follows:

      in highp int gl_VertexID;
      in highp int gl_InstanceID;

      out gl_PerVertex {
          highp vec4  gl_Position;
          highp float gl_PointSize;
      };

    The variable gl_Position is intended for writing the homogeneous vertex
    position. It can be written at any time during shader execution. This
    value will be used by the following shader stage, or if there are no
    other shaders prior to the fragment shader, by primitive assembly,
    clipping, culling, and other fixed functionality operations that operate
    on primitives after vertex processing has occurred. Its value is
    undefined after vertex processing if the vertex shader does not write
    gl_Position.

    The variable gl_PointSize ...

    Add a new section 7.io following section 7.3 "Built-In Uniform State":

    7.io Redeclaring Built-in Blocks

    The gl_PerVertex block can be redeclared in a shader to explicitly
    indicate what subset of the members will be used. This is necessary to
    establish the interface between multiple programs. If the gl_PerVertex
    block is not redefined in a given program, the intrinsically declared
    definition of that block is used for the program interface.

    For example:

      out gl_PerVertex {
        highp vec4 gl_Position;   // will use gl_Position
        highp float gl_PointSize; // will use gl_PointSize
        highp vec4 t;             // error, only gl_PerVertex members allowed
      }; // no other members of gl_PerVertex will be used

    This establishes the output interface the shader will use with the
    subsequent pipeline stage. It must be a subset of the built-in members
    of gl_PerVertex. Such a redeclaration can also add the invariant
    qualifier and interpolation qualifiers.

    Other layout qualifiers, like location, cannot be added to such a
    redeclaration, unless specifically stated.

    If a built-in interface block is redeclared, it must appear in the
    shader before any use of any member included in the built-in
    declaration, or a compile-time error will result. It is also a
    compile-time error to redeclare the block more than once or to redeclare
    a built-in block and then use a member from that built-in block that was
    not included in the redeclaration. Also, if a built-in interface block
    is redeclared, no member of the built-in declaration can be redeclared
    outside the block redeclaration. If multiple shaders using members of a
    built-in block belonging to the same interface are linked together in
    the same program, they must all redeclare the built-in block in the same
    way, as described in section 4.3.7 "Interface Blocks" for interface
    block matching, or a link-time error will result. It will also be a
    link-time error if some shaders in a program redeclare a specific
    built-in interface block while another shader in that program does not
    redeclare that interface block yet still uses a member of that interface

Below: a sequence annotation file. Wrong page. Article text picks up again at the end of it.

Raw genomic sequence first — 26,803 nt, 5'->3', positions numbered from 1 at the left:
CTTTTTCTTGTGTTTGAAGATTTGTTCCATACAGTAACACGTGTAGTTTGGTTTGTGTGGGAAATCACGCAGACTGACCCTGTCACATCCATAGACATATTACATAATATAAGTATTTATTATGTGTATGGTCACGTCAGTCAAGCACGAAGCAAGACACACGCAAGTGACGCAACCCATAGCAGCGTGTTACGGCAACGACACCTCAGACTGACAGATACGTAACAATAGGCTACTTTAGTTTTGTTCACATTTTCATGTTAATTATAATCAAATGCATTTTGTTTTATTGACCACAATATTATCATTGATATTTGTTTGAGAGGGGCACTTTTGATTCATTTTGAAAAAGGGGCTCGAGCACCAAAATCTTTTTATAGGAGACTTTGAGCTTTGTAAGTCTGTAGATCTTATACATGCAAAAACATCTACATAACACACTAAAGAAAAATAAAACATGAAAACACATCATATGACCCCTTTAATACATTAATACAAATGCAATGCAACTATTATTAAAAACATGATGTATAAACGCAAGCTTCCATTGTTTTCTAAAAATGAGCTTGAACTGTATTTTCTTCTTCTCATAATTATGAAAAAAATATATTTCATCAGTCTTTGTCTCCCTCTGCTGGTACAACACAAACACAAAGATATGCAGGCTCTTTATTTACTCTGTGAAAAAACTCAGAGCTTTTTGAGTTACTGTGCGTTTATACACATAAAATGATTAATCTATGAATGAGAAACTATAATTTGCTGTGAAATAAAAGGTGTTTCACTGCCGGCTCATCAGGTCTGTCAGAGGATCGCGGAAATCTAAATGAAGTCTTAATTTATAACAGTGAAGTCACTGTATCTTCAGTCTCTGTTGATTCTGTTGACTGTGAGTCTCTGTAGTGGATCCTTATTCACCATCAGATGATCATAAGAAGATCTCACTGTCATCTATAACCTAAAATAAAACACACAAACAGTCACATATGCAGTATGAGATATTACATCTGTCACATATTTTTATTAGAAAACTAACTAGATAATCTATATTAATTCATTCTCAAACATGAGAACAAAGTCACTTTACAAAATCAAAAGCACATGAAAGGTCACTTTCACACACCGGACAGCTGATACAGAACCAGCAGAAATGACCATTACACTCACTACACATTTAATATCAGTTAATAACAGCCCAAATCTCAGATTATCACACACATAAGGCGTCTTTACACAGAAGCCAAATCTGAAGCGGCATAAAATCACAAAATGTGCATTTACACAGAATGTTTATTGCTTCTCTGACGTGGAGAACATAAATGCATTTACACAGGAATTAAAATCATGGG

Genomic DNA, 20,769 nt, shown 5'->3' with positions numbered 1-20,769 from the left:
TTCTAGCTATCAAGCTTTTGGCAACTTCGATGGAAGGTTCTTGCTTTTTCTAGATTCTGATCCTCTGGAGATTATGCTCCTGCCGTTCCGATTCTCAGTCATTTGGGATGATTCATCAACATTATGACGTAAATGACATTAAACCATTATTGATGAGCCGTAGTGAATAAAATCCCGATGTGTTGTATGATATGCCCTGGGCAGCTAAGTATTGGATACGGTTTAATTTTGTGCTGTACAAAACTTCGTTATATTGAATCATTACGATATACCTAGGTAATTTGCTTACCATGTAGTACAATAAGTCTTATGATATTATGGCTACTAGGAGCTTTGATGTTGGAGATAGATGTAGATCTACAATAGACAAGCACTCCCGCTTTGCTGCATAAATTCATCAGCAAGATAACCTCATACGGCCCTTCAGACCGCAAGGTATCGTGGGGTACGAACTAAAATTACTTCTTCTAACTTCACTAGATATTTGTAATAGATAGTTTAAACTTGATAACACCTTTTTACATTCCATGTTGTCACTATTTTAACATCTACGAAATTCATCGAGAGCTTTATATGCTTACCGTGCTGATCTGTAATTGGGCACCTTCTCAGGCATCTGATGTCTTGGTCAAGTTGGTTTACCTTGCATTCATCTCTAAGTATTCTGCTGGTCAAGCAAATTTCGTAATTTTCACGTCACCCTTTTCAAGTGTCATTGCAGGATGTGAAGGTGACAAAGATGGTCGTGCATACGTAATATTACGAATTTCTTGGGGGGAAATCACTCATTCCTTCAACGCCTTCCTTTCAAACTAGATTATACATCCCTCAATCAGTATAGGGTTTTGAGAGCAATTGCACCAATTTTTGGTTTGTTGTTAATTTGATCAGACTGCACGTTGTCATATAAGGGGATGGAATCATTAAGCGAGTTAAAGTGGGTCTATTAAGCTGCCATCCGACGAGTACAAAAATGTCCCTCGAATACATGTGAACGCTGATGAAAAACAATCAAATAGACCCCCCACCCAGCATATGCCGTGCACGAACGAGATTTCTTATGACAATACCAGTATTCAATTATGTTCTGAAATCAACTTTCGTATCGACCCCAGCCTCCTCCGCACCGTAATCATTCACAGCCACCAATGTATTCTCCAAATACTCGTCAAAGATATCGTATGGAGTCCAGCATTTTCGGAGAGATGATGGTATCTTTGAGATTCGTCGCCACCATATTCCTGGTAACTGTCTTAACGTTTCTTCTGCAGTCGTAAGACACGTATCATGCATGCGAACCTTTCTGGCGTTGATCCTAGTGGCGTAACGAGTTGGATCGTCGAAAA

block. If a built-in block interface is formed across shaders in
    different programs, the shaders must all redeclare the built-in block in
    the same way (as described for a single program), or the values passed
    along the interface are undefined.

Dependencies on OES_shader_multisample_interpolation

    If OES_shader_multisample_interpolation is not supported, references to
    "sample in", "sample out" and the extension should be ignored.

Dependencies on OES_geometry_shader and EXT_geometry_shader

    If OES_geometry_shader or EXT_geometry_shader is enabled, this extension
    is implicitly enabled for geometry shaders.

    If OES_geometry_shader or EXT_geometry_shader is not supported, ignore all
    references to geometry shaders.

Dependencies on OES_tessellation_shader and EXT_tessellation_shader

    If OES_tessellation_shader or EXT_tessellation_shader is enabled, this
    extension is implicitly enabled for tessellation control and evaluation
    shaders.

    If OES_tessellation_shader or EXT_tessellation_shaders is not supported,
    ignore all references to tessellation shaders.

Issues

    (1) What functionality was removed from interface blocks relative to
        GL 4.4?

      - Interactions with features not supported by the underlying
        ES 3.1 API and Shading Language, including:
          * gl_ClipDistance shader inputs and outputs.
          * "component" layout
          * location aliasing
          * fragment shader output "index" layout
          * fragment shader gl_FragDepth layout "depth*" qualifiers
          * double-precision scalars and vectors
          * matching across shader stages with different qualifiers (other
            than precision and "in"/"out").
          * References allowing or assuming more than one shader object per
            pipeline stage.
          * gl_PerFragment is not added (only exists in compatibility profile).

    (2) What functionality was changed and added relative to interface blocks
        in GL 4.4?

      - separable shaders are not required to redeclare the gl_PerVertex block.
      - clarifications on types allowed for vertex and fragment shader inputs
        from ES 3.0.

    (3) Are any grammar additions required in chapter 9?

    There may be something needed for supporting interface blocks on in/out
    declarations, but I believe not, since the existing GLSL-ES 3.10 grammar
    already has these as storage_qualifier tokens.

    (4) Shader Interface Matching rules have been updated to relax precision
        matching on shader outputs and inputs, as previously required in ES
        3.0. This was changed during 3.1 development but is now proposed to
        return to 3.0 behavior, matching this extension.